Mnason Reminding, or remembrancer a Christian of Jerusalem with whom Paul lodged (Act 21:16). He was apparently a native of Cyprus, like Barnabas (Act 11:19, Act 11:20), and was well known to the Christians of Caesarea (Act 4:36). He was an "old disciple" (R.V., "early disciple"), i.e., he had become a Christian in the beginning of the formation of the Church in Jerusalem.

Moab The seed of the father, or, according to others, the desirable land, the eldest son of Lot (Gen 19:37), of incestuous birth. (2.) Used to denote the people of Moab (Num 22:3; Jdg 3:30; Sa2 8:2; Jer 48:11, Jer 48:13). (3.) The land of Moab (Jer 48:24), called also the "country of Moab" (Rut 1:2, Rut 1:6; Rut 2:6), on the east of Jordan and the Dead Sea, and south of the Arnon (Num 21:13, Num 21:26). In a wider sense it included the whole region that had been occupied by the Amorites. It bears the modern name of Kerak. In the Plains of Moab, opposite Jericho (Num 22:1; Num 26:63; Jos 13:32), the children of Israel had their last encampment before they entered the land of Canaan. It was at that time in the possession of the Amorites (Num 21:22). "Moses went up from the plains of Moab unto the mountain of Nebo, to the top of Pisgah," and "died there in the land of Moab, according to the word of the Lord" (Deu 34:5, Deu 34:6). "Surely if we had nothing else to interest us in the land of Moab, the fact that it was from the top of Pisgah, its noblest height, this mightiest of the prophets looked out with eye undimmed upon the Promised Land; that it was here on Nebo, its loftiest mountain, that he died his solitary death; that it was here, in the valley over against Beth-peor, he found his mysterious sepulchre, we have enough to enshrine the memory in our hearts."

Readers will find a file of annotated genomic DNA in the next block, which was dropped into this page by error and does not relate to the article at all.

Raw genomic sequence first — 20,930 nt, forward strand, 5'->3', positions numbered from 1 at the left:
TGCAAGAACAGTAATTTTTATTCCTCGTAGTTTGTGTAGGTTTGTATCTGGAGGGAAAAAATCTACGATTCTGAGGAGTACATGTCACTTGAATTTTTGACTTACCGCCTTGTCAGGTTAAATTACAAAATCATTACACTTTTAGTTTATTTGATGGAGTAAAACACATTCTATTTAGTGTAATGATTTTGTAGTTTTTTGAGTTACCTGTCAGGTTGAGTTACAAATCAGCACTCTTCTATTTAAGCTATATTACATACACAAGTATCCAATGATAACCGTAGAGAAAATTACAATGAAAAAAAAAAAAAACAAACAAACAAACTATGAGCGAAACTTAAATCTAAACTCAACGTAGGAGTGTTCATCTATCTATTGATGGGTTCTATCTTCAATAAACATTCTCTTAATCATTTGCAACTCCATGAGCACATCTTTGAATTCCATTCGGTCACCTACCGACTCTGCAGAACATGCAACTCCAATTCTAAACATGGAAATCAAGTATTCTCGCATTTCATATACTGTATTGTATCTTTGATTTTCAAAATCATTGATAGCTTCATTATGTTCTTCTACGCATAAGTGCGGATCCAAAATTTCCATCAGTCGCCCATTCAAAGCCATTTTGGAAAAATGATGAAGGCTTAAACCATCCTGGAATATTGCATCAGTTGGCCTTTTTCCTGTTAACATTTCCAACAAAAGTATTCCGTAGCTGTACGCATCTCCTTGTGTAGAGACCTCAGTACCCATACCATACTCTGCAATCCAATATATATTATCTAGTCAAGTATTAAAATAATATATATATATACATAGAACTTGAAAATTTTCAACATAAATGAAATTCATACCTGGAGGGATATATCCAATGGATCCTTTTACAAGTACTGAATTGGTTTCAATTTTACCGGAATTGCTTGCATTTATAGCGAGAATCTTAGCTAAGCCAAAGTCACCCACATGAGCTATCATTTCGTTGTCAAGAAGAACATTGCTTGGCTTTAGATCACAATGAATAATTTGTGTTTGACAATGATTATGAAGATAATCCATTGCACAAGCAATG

Moabite The designation of a tribe descended from Moab, the son of Lot (Gen 19:37). From Zoar, the cradle of this tribe, on the south-eastern border of the Dead Sea, they gradually spread over the region on the east of Jordan. Rameses II., the Pharaoh of the Oppression, enumerates Moab (Muab) among his conquests. Shortly before the Exodus, the warlike Amorites crossed the Jordan under Sihon their king and drove the Moabites (Num 21:26) out of the region between the Arnon and the Jabbok, and occupied it, making Heshbon their capital. They were then confined to the territory to the south of the Arnon. On their journey the Israelites did not pass through Moab, but through the "wilderness" to the east (Deu 2:8; Jdg 11:18), at length reaching the country to the north of the Arnon. Here they remained for some time till they had conquered Bashan (see SIHON; OG). The Moabites were alarmed, and their king, Balak, sought aid from the Midianites (Num 22:2). It was while they were here that the visit of Balaam (q.v.) to Balak took place. (See MOSES.) After the Conquest, the Moabites maintained hostile relations with the Israelites, and frequently harassed them in war (Judg. 3:12-30; 1 Sam. 14). The story of Ruth, however, shows the existence of friendly relations between Moab and Bethlehem. By his descent from Ruth, David may be said to have had Moabite blood in his veins. Yet there was war between David and the Moabites (Sa2 8:2; Sa2 23:20; Ch1 18:2), from whom he took great spoil (Sa2 8:2, Sa2 8:11, Sa2 8:12; Ch1 11:22; Ch1 18:11). During the one hundred and fifty years which followed the defeat of the Moabites, after the death of Ahab (see MESHA), they regained, apparently, much of their former prosperity. At this time Isaiah (Isa 15:1) delivered his "burden of Moab," predicting the coming of judgment on that land (Compare Kg2 17:3; Kg2 18:9; Ch1 5:25, Ch1 5:26). Between the time of Isaiah and the commencement of the Babylonian captivity we have very seldom any reference to Moab (Jer 25:21; Jer 27:3; Jer 40:11; Zep 2:8). After the Return, it was Sanballat, a Moabite, who took chief part in seeking to prevent the rebuilding of Jerusalem (Neh 2:19; Neh 4:1; Neh 6:1).